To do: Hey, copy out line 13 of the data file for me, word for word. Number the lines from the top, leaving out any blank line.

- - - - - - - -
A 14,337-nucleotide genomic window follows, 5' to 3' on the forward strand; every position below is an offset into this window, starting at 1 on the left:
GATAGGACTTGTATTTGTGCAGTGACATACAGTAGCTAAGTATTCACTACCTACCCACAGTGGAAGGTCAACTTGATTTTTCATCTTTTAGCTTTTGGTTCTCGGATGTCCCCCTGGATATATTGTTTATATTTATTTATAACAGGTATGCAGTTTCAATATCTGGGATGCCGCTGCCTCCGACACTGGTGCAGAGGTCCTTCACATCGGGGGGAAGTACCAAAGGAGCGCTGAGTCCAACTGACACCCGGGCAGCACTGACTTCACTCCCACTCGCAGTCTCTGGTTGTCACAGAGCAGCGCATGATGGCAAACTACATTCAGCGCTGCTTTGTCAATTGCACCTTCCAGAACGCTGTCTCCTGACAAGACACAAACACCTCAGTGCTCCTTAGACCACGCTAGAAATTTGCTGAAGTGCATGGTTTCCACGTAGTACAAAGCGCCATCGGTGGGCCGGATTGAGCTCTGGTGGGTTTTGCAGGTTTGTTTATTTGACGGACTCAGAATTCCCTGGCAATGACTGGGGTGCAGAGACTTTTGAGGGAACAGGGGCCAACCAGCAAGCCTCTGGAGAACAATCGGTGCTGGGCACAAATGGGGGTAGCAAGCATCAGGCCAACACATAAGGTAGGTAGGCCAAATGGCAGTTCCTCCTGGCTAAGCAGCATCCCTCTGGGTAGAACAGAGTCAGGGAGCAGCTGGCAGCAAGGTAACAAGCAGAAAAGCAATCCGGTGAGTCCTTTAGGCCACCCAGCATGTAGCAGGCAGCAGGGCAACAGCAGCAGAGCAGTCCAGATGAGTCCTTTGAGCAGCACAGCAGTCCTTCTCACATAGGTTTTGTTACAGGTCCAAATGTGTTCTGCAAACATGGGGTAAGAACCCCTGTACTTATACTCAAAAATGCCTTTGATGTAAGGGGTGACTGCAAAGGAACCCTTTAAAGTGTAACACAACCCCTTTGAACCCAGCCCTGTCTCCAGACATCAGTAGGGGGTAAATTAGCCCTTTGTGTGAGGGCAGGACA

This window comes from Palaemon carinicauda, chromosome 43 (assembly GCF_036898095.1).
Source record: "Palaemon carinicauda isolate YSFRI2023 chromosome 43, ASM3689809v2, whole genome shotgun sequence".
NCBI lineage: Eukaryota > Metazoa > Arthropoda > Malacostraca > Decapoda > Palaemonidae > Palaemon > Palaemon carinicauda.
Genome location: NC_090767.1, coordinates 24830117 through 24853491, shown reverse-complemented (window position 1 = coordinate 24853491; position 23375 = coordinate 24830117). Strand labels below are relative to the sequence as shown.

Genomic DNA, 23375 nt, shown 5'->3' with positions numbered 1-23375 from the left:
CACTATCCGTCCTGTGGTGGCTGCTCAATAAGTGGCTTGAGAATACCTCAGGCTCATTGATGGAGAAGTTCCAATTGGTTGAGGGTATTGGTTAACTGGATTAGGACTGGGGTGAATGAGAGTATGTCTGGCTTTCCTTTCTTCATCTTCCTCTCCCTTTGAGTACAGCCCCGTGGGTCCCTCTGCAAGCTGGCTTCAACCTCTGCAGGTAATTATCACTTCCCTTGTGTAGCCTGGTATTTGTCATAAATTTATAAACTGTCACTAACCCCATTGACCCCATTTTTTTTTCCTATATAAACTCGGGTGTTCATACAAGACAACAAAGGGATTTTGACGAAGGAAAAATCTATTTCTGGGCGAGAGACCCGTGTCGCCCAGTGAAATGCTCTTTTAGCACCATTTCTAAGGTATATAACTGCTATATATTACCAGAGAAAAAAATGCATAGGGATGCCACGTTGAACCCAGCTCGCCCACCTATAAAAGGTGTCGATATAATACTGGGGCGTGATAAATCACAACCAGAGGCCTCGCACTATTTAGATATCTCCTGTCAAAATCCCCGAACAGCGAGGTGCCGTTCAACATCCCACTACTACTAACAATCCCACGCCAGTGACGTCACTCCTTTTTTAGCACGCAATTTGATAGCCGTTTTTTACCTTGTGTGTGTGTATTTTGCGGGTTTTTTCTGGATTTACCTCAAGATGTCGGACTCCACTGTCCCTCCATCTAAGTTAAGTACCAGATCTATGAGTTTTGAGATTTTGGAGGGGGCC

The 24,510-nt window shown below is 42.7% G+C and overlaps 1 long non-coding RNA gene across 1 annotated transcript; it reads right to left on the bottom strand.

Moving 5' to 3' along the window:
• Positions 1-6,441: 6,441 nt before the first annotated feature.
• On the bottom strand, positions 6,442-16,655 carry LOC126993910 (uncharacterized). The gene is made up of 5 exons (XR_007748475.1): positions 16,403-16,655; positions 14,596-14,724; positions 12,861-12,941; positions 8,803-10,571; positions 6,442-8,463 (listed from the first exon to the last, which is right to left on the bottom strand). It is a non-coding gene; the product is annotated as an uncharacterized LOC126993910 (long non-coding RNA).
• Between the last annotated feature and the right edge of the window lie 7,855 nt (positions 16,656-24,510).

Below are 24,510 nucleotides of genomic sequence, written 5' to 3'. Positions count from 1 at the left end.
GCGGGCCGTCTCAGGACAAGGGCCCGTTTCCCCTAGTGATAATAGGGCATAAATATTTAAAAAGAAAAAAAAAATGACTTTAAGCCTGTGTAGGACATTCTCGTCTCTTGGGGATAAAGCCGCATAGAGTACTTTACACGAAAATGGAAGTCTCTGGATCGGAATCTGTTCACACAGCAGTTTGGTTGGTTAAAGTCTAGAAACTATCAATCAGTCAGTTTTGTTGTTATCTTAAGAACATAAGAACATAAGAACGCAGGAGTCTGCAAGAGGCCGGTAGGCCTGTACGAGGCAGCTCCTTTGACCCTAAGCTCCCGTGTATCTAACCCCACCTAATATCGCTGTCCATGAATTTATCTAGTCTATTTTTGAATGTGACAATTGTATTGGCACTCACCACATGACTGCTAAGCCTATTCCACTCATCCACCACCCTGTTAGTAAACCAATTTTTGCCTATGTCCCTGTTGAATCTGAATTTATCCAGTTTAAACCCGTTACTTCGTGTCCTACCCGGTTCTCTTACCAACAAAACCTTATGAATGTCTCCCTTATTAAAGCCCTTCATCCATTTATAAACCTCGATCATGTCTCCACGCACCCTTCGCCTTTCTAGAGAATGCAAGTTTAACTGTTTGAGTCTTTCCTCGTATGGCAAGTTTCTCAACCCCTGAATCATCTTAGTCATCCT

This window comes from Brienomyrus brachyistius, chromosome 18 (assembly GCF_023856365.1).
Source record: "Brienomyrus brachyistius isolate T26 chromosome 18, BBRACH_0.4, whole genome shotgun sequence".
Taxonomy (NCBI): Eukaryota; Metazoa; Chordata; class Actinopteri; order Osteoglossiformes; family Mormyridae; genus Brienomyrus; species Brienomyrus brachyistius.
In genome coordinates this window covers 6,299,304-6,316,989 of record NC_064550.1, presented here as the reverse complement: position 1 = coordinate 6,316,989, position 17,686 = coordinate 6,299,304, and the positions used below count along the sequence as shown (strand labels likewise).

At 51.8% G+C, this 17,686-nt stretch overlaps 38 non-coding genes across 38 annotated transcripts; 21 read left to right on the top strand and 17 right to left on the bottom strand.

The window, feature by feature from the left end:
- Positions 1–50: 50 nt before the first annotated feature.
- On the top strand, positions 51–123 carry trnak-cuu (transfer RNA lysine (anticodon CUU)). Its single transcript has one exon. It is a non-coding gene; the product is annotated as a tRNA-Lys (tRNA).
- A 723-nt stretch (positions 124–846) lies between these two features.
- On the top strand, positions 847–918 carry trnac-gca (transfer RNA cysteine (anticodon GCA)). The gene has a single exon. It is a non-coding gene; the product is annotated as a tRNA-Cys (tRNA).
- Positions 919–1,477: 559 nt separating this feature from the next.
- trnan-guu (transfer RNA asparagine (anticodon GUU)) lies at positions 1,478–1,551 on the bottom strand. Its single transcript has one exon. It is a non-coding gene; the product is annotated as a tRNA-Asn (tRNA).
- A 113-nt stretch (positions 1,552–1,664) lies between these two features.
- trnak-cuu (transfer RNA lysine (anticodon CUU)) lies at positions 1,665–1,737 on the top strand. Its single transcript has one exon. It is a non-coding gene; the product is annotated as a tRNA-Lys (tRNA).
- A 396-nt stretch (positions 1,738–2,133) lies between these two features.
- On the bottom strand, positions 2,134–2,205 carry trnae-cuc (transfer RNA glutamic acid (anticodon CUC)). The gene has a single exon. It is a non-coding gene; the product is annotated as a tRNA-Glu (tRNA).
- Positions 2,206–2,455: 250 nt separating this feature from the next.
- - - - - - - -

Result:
• Between the last annotated feature and the right edge of the window lie 7,855 nt (positions 16,656-24,510).